An interlude

Tuesday, March 24, 2009 - 11:17 AM

This little bit is part of a larger work I wrote for my DnD party on request, detailing the perspectives of the various animals the party owns/associates with/just enjoys, including the ranger's rather intelligent wolf, the conjuror's pseudodragon familiar and the tiny, incredibly dumb fungus-eating critters that the party is endlessly fascinated with. Here, we see the point of view of Frank, a large piebald rabbit who was originally a hostile hill giant before being transformed by the conjuror. Frank has become a kind of party mascot, and his point of view was a particular favorite for the group. Enjoy.

Nibbling at some grass, Frank was not entirely aware of being a rabbit. That is to say, Frank knew he was supposed to be a rabbit, and he had some vague awareness that he was one, but he wasn't quite capable of understanding what that meant. If he had the opportunity to be around other rabbits, he might have been a little puzzled as to why they avoided him, but he rarely was.

They certainly wouldn't have considered him a sane rabbit.

Frank knew, for example, that he should be afraid of the wolf. In fact, he should be afraid of anything that wasn't a rabbit, really. And he was, too; he would get a moment of alarm when approached by one of the cats or the wolf. But if they got too close, something happened, and Frank would find himself charging.

He wasn't sure why.

In his little rabbit-mind, Frank occasionally had flashes of memory that he couldn't understand. These disturbing flashes made him feel very, very big and very, very hungry. Problems of size and scale also plagued him, and he had a habit of bumping into obstacles that for some reason he thought he'd be able to step over. But mainly, it was the sense of being far more powerful and aggressive than a rabbit should be, and that was the puzzle.

When one of the cats decided to stalk him, he was overwhelmed by the idea that he could grasp the cat in one paw and dash it into the ground... largely because he didn't comprehend how his paws could grasp anything, and in fact, the notion was alien to his rabbit mind.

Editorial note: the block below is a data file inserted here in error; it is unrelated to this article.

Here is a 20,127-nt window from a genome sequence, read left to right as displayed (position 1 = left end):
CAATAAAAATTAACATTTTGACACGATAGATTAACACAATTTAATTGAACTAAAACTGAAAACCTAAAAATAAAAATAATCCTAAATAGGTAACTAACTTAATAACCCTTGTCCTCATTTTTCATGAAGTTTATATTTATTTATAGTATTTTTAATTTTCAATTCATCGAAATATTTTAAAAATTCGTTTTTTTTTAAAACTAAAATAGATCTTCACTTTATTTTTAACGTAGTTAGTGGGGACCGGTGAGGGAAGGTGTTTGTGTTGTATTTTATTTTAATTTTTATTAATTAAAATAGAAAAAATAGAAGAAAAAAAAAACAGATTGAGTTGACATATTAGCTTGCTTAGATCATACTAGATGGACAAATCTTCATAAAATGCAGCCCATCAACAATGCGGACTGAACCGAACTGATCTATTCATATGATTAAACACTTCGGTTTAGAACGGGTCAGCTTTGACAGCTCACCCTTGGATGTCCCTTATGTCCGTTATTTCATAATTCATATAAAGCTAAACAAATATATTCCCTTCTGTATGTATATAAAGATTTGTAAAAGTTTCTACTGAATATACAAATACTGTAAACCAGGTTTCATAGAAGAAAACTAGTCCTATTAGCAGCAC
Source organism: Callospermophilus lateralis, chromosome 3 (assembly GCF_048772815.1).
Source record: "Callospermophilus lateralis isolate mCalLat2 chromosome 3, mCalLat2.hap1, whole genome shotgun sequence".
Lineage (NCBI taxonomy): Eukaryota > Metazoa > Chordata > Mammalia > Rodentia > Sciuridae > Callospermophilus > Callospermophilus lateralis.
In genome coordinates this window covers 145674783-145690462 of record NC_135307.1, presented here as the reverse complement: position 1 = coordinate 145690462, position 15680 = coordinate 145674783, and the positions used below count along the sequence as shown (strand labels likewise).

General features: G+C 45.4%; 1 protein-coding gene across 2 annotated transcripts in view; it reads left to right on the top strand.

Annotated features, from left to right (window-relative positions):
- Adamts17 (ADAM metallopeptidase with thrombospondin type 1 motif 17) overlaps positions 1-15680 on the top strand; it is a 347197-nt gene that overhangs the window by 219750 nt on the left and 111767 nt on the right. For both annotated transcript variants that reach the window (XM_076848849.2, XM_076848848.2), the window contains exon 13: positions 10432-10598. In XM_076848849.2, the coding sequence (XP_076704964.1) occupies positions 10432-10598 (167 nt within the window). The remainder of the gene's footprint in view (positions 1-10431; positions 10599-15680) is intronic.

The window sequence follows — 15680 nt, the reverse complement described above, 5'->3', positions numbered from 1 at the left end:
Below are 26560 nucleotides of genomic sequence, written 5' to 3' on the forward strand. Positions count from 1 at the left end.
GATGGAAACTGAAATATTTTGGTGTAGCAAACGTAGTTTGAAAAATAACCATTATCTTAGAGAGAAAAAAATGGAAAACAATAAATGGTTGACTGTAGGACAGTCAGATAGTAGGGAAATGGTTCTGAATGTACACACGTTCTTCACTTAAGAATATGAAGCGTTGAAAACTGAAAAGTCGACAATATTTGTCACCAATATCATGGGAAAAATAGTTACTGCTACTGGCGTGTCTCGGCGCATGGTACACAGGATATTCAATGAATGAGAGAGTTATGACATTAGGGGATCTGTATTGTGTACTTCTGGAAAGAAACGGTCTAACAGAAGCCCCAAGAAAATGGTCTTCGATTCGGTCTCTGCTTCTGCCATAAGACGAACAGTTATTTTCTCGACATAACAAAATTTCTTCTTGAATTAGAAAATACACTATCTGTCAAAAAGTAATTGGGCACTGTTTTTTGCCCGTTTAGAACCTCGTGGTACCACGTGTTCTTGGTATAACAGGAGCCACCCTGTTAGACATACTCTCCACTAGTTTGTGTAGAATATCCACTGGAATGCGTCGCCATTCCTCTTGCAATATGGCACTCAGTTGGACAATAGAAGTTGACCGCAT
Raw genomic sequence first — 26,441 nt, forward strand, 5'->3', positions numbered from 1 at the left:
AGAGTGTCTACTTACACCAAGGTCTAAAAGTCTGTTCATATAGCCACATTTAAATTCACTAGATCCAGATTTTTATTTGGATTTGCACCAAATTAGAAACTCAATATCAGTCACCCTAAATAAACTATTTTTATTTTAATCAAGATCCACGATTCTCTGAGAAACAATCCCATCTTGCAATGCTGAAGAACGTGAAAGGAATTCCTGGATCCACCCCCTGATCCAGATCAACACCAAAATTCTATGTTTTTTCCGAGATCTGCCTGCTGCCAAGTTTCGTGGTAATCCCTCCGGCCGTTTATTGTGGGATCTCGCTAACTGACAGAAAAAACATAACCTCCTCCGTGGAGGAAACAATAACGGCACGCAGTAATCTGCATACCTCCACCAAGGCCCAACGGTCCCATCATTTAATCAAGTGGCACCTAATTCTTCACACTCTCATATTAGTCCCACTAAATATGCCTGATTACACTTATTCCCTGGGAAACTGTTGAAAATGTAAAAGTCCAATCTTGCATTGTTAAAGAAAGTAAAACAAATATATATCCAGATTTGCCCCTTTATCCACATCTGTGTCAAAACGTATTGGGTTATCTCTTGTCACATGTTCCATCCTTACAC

And yet, he'd always find himself confused, watching the cat he'd solidly kicked run off in surprise, leaving a gnawing feeling in his simple brain that he should have been the one running away.

So, Frank preferred the quiet moments when he could sit and chew on grass and think about nothing, which is something rabbits are supposed to be good at, and this reassured his rabbit-mind that here he could be a good rabbit. Being afraid was supposed to be a rabbit trait also, but he was terrible at that.

The only exception was with the little dragon. Somehow, when this thing came flying down at Frank, he had a sense that this was a problem, some kind of challenge, something to be concerned about. So, he would run, but only so far. The little dragon never seemed to actually hurt him. It just liked to chase him.

He had a similar sense of concern about the humans who took care of him, but it was a far more vague concern, and he really didn't notice anything about them except that there was one who liked to pet him and carry him around, one who was somewhat comfortable to be around, one who Frank was unnerved by (the colorful one with the little dragon!), and the one who Frank thinks he hurt badly somehow. But a rabbit couldn't possibly hurt someone that big so badly, so Frank was convinced he must be mistaken.

Frank chewed his grass, not thinking about it, and continued his efforts to be a good rabbit. Somewhere, some distant part of him wondered if the humans found it so difficult to be human.

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